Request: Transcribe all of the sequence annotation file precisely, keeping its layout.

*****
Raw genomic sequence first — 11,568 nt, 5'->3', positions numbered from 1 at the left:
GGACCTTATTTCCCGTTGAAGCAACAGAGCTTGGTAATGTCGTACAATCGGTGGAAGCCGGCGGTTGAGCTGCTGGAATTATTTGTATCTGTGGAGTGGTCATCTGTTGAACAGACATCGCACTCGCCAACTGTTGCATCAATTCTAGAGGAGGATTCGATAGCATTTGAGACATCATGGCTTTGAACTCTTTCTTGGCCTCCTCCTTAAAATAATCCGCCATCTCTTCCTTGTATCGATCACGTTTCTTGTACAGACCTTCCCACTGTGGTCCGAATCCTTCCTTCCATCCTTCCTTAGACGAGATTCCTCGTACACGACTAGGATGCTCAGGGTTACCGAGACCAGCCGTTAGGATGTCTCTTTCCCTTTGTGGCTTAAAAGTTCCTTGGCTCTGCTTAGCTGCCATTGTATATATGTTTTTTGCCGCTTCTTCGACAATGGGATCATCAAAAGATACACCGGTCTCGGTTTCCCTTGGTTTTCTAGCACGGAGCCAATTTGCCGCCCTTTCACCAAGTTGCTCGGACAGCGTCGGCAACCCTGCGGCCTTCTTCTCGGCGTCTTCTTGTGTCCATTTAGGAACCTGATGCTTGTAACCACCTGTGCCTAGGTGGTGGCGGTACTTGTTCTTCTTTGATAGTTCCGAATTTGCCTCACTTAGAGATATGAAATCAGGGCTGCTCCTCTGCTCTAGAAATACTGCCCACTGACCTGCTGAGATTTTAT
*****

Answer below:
Raw genomic sequence first — 11,568 nt, 5'->3', positions numbered from 1 at the left:
GGACCTTATTTCCCGTTGAAGCAACAGAGCTTGGTAATGTCGTACAATCGGTGGAAGCCGGCGGTTGAGCTGCTGGAATTATTTGTATCTGTGGAGTGGTCATCTGTTGAACAGACATCGCACTCGCCAACTGTTGCATCAATTCTAGAGGAGGATTCGATAGCATTTGAGACATCATGGCTTTGAACTCTTTCTTGGCCTCCTCCTTAAAATAATCCGCCATCTCTTCCTTGTATCGATCACGTTTCTTGTACAGACCTTCCCACTGTGGTCCGAATCCTTCCTTCCATCCTTCCTTAGACGAGATTCCTCGTACACGACTAGGATGCTCAGGGTTACCGAGACCAGCCGTTAGGATGTCTCTTTCCCTTTGTGGCTTAAAAGTTCCTTGGCTCTGCTTAGCTGCCATTGTATATATGTTTTTTGCCGCTTCTTCGACAATGGGATCATCAAAAGATACACCGGTCTCGGTTTCCCTTGGTTTTCTAGCACGGAGCCAATTTGCCGCCCTTTCACCAAGTTGCTCGGACAGCGTCGGCAACCCTGCGGCCTTCTTCTCGGCGTCTTCTTGTGTCCATTTAGGAACCTGATGCTTGTAACCACCTGTGCCTAGGTGGTGGCGGTACTTGTTCTTCTTTGATAGTTCCGAATTTGCCTCACTTAGAGATATGAAATCAGGGCTGCTCCTCTGCTCTAGAAATACTGCCCACTGACCTGCTGAGATTTTAT